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Since it is not yet checked by the majority of the developers, is there a chance that a Google Canary can steal the user's data or create a virus from this?

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closed as not constructive by Keltari, Randolph West, 8088, Nifle, slhck Sep 10 '12 at 7:21

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Is Chrome Canary safe for everyday use?

More or less, but it depends on your specific circumstances and needs. The Canary releases are periodic milestones that have been built from code that has not been fully tested—though technically, even stable builds are not fully tested otherwise there would be no bugs to fix. (You can see the intermediate builds in the Chromium tree where there are builds done frequently, but canary builds are only done at certain points.)

Chrome is just a web-browser, so the damage it can do if it is buggy is limited. Sure there’s an infinitesimal chance that it could have a bug that could cause it to wreck the whole system, but more than likely, any bugs it has will probably just cause it to crash which means the most it will usually do is to cause you to lose any data in web-apps or lose a half-downloaded file.

Since it is not yet checked by the majority of the developers, is there a chance that a Google Canary can steal the user's data or create a virus from this?

In short, no. Chrome is the official Google version of Chromium and while it is not open-source, it is highly unlikely that Google is suddenly going to insert a virus or data-stealing code in there. It would be highly unlikely that it would go unnoticed and once discovered it would be devastatingly detrimental to the company. They are not going to risk ruining a multi-billion dollar company for what, some credit-card information? bank passwords? nude-photos? formatting people’s hard-drives? And even if they did, don’t you think they would just end up going to prison?

No version of Chrome is going to purposely contain officially sanctioned malware and it is highly unlikely that a rogue programmer will slip some in since there are quite a few developers on the team and sneaking code into the RCS would be fairly difficult (at least for anyone likely to do so, assuming that such a person would even still be working at Google by the time they are disgruntled, if at all).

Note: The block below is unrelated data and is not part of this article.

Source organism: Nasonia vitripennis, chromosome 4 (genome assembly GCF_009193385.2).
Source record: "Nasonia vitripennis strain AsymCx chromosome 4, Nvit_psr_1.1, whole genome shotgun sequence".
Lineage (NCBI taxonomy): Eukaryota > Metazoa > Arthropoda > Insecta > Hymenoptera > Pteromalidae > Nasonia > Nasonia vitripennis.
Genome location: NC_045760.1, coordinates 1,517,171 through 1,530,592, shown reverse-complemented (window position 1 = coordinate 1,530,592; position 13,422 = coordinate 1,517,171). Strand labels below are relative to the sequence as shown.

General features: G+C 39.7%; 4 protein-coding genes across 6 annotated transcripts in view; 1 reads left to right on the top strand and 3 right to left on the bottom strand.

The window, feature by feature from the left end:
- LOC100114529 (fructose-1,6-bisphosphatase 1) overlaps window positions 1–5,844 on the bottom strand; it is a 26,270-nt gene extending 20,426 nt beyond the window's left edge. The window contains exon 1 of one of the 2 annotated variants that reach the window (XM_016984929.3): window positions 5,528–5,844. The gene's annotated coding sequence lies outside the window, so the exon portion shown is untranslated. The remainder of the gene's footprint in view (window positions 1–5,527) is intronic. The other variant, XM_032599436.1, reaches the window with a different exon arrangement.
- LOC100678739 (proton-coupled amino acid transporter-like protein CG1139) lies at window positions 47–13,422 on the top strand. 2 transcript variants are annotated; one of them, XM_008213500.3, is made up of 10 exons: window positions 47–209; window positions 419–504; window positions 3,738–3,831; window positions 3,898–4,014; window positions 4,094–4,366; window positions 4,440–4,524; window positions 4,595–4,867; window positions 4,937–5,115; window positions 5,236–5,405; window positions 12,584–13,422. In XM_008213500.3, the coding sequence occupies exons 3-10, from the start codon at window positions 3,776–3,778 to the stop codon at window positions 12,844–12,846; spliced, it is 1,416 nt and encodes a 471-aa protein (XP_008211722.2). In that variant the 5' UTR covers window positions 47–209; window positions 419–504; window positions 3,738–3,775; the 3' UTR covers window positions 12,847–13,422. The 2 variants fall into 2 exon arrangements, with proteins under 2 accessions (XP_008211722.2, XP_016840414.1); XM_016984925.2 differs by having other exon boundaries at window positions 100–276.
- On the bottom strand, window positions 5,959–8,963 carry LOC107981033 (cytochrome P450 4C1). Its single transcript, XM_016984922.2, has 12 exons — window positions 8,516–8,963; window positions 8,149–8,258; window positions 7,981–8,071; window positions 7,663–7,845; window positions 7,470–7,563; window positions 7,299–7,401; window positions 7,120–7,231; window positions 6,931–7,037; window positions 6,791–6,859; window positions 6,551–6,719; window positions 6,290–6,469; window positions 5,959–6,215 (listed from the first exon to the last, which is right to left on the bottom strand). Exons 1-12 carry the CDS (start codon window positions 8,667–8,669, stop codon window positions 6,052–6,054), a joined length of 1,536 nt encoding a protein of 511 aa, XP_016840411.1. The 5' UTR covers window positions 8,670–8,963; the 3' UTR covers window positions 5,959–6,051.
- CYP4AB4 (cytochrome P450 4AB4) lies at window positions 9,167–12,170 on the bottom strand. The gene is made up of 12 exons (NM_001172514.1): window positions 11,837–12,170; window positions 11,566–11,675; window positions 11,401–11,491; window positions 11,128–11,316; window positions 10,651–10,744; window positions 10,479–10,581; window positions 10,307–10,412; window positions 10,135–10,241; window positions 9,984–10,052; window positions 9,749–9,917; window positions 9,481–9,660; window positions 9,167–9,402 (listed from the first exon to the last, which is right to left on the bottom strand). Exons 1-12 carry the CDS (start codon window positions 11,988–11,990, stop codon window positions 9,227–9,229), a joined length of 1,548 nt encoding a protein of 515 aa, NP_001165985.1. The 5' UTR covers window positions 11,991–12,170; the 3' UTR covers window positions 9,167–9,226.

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thank you for your good answer. :) –  Kevin Lee Sep 10 '12 at 14:11
    
No problem. Just make sure you get it (as well as any software) from a reputable source (the developer or a trusted file repository) and you’ll be safe (of course the developer will have the original, uninfected copy, and file repositories like CNET, FileHippo, etc. run files through various malware scanners before posting them). –  Synetech Sep 10 '12 at 15:15
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It indeed is safe because it contains all the security fixes that a stable version contains plus a few more in some case. About stealing data, I'm not sure.

But, I would recommend against everyday use because it may crash quite often as compared to a stable build. If you really want a sneak-peak at some of experimental stuff, you can type in about:flags in stable version address bar. Much like about:config of firefox.

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hello, i've been using it for a week and it have not crashed even once. –  Kevin Lee Sep 10 '12 at 14:09
    
i said "it may"...not "it will"...depends of your configuration, extensions(and luck)..i used to use it...back when chrome was 11-12...mine used crash every now and then.. –  tumchaaditya Sep 11 '12 at 6:09
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For a certain value of safe.

It wouldn't electrocute you, kill your dog, or push your grandmother down the stairs.

You will, however be the first person to face any unintentional bugs that google includes in it - my experience with it includes lots of crashes (turning off sync usually fixed those.).

As for code safety - Its still a google vetted, pre-release of what will eventually be the dev and regular channels of canary. If nothing major malfs up, it will be pushed onto being the regular builds with no changes. As far as intentional malfeasance goes its unlikely that google would allow it.

Its no more dangerous than running firefox nightlies or other pre-release software from a reputable source.

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